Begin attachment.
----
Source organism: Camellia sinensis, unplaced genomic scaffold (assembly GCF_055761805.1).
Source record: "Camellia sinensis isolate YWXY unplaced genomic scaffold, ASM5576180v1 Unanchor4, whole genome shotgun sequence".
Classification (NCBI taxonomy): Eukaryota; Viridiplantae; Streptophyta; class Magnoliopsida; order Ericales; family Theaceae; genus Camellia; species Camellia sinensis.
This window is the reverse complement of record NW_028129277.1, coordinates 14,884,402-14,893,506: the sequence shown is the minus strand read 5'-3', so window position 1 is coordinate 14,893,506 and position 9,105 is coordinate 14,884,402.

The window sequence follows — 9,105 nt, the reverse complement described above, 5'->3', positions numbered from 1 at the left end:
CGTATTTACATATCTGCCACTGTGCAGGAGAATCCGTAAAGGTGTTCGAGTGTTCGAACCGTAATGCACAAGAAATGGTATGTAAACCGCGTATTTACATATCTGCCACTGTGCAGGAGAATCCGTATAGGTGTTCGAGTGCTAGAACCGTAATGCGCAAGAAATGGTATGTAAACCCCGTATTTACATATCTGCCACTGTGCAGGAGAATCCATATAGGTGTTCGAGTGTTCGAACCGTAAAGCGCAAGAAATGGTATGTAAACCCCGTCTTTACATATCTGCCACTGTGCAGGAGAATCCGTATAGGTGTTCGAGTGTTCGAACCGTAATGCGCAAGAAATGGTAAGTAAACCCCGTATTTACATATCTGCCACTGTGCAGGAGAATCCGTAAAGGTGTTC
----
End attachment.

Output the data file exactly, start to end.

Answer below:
Source organism: Camellia sinensis, unplaced genomic scaffold (assembly GCF_055761805.1).
Source record: "Camellia sinensis isolate YWXY unplaced genomic scaffold, ASM5576180v1 Unanchor4, whole genome shotgun sequence".
Classification (NCBI taxonomy): Eukaryota; Viridiplantae; Streptophyta; class Magnoliopsida; order Ericales; family Theaceae; genus Camellia; species Camellia sinensis.
This window is the reverse complement of record NW_028129277.1, coordinates 14,884,402-14,893,506: the sequence shown is the minus strand read 5'-3', so window position 1 is coordinate 14,893,506 and position 9,105 is coordinate 14,884,402.

The window sequence follows — 9,105 nt, the reverse complement described above, 5'->3', positions numbered from 1 at the left end:
CGTATTTACATATCTGCCACTGTGCAGGAGAATCCGTAAAGGTGTTCGAGTGTTCGAACCGTAATGCACAAGAAATGGTATGTAAACCGCGTATTTACATATCTGCCACTGTGCAGGAGAATCCGTATAGGTGTTCGAGTGCTAGAACCGTAATGCGCAAGAAATGGTATGTAAACCCCGTATTTACATATCTGCCACTGTGCAGGAGAATCCATATAGGTGTTCGAGTGTTCGAACCGTAAAGCGCAAGAAATGGTATGTAAACCCCGTCTTTACATATCTGCCACTGTGCAGGAGAATCCGTATAGGTGTTCGAGTGTTCGAACCGTAATGCGCAAGAAATGGTAAGTAAACCCCGTATTTACATATCTGCCACTGTGCAGGAGAATCCGTAAAGGTGTTC